A ratification occurs when a principal retains the benefits resulting from his agent's unauthorized acts with knowledge of the material facts surrounding the transaction. Tuskegee Institute v. May Refrigeration Co., 344 So. 2d 156 (Ala.1977); see Gray v. Great American Reserve Ins. Co., 495 So. 2d 602, 607 (Ala.1986); Cole v. Racetrac Petroleum, Inc., 466 So. 2d 93 (Ala. 1985); Farmers & Ginners Cotton Oil Co. v. Hogan, 267 Ala. 248, 100 So. 2d 761 (1957); see, also, Annot., 82 A.L.R.3d 613, 651, and Code 1975, § 7-3-404. The record shows that Ms. Bowler was at home when a real estate appraiser appraised the home for this second mortgage; that the loan proceeds were deposited into Dr. and Ms. Bowler's joint checking account; that Ms. Bowler discovered the loan documents and the second mortgage two or three months after Dr. Bowler closed the loan; that Ms. Bowler knew that substantially all of the *6 loan proceeds ($27,391.67) were deposited into this joint checking account; and that Ms. Bowler wrote several checks on this joint checking account after she was aware that the loan proceeds had been deposited into this account. Ms. Bowler was divorced from Dr. Bowler approximately 11 months after the loan was closed, and this second mortgage was an issue in the divorce, and the divorce judgment required Dr. Bowler to satisfy CIT's second mortgage. This evidence would establish at least a scintilla of evidence that Ms. Bowler ratified the mortgage. However, the trial court refused CIT's written requested jury charge on ratification and did not orally instruct the jury on the law of ratification. CIT made a timely objection to the trial court's refusal of this charge. "In a jury case a party is entitled to have its case tried to a jury that is given the appropriate standard by which to reach its decision." Kyle v. Selma Medical Center Hospital, 534 So. 2d 589 (Ala.1988). A wrongful refusal of a requested jury instruction constitutes a ground for new trial. Matthews v. S.A. Martin & Martin Motors, 394 So. 2d 943 (Ala.1981). A new trial was requested and one ground assigned therefor was the refusal to give the requested charge on ratification. The trial court in refusing to give the requested charge stated that ratification is not a defense to negligence or wantonness. The trial court is correct, and it was not error for it to refuse the requested charge on ratification, since only the claims on negligence and wantonness were submitted to the jury.

In Campbell v. Burns, 512 So. 2d 1341, 1343 (Ala.1987), we wrote:

"Upon review of a jury verdict, we presume that the verdict was correct; we review the tendencies of the evidence most favorably to the prevailing party; and we indulge such reasonable inferences as the jury was free to draw from the evidence. We will not overturn a jury verdict unless the evidence against the verdict is so much more credible and convincing to the mind than the evidence supporting the verdict that it clearly indicates that the jury's verdict was wrong and unjust. Mid-Continent Refrigerator Co. v. Fulton Grocery, Inc., [503 So. 2d 1222 (Ala.1987) ]."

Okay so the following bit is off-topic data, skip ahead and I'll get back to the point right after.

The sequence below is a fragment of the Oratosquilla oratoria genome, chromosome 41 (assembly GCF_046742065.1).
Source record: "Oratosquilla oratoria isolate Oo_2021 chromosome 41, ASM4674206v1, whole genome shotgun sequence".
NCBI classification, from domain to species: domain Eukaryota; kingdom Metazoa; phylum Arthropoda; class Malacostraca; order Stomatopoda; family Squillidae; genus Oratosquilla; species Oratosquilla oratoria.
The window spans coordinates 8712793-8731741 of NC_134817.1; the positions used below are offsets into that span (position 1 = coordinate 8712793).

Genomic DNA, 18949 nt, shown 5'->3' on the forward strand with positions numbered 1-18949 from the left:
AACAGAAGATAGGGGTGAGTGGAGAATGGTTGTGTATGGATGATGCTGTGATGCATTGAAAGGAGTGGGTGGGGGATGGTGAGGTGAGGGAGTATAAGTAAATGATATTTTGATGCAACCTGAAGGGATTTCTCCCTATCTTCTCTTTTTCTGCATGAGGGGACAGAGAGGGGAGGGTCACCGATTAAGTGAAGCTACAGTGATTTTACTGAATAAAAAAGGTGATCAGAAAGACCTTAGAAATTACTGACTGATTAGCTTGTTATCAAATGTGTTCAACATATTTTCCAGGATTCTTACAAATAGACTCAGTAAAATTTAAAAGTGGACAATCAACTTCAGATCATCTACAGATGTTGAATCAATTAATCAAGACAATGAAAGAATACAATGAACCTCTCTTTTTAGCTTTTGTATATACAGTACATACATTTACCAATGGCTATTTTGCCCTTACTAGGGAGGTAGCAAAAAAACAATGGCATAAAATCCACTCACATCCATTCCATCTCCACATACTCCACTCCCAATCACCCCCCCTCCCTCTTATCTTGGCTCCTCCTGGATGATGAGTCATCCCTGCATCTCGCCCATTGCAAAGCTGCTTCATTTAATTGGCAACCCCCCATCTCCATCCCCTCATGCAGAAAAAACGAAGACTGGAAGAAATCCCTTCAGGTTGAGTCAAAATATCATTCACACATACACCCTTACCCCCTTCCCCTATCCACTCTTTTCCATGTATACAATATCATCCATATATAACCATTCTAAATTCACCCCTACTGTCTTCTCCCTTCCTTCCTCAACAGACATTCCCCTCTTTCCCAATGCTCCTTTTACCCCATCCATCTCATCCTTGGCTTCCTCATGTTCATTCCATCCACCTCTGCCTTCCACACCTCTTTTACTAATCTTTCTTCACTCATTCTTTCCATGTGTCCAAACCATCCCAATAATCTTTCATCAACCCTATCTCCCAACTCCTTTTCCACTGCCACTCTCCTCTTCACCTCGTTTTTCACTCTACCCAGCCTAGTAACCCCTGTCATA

Does the evidence clearly indicate that the jury verdict was wrong and unjust as to the amount of damages awarded Ms. Bowler against CIT? We are persuaded that it does not. We affirm the $50,000 jury verdict against CIT in favor of Ms. Bowler.

II. Non-Jury Claims

Ms. Bowler alleged in her complaint that CIT violated the Truth-in-Lending Act by failing to disclose the terms of the credit transaction and her right of rescission and by failing to cancel the mortgage upon request. The trial court awarded her damages in an amount equal to the outstanding balance of the mortgage. We hold that Ms. Bowler was not entitled to damages under the Truth-in-Lending Act. The Truth-in-Lending Act applies only to consumer credit transactions and expressly exempts from its coverage extensions of credit primarily for business purposes. 15 U.S.C. § 1603(1); 12 C.F.R. § 226.3(a); Sherrill v. Verde Capital Corp., 719 F.2d 364 (11th Cir.1983). The undisputed evidence shows that Dr. Bowler executed the loan with CIT primarily for business purposes. The loan application reveals on its face that the purpose of the loan was to finance the opening of a private medical practice. There was also evidence indicating that, at the time of applying for the loan, Dr. Bowler requested that some of the proceeds be allocated toward paying off credit card debts. However, out of the $30,000 extended to Dr. Bowler by CIT, only $2,149.00 was applied to the credit card debts. Because Dr. Bowler entered the loan transaction with CIT primarily for a business purpose and not for a personal, family, or household purpose, it was a commercial loan and thus exempt from coverage of the Truth-in-Lending Act. Accordingly, the trial court erred in applying the Truth-in-Lending Act to the loan.

For the foregoing reasons, the judgment is affirmed as to the negligence claim and is reversed as to the Truth-in-Lending claim.


TORBERT, C.J., and MADDOX and BEATTY, JJ., concur.

ALMON, J., concurs in the result.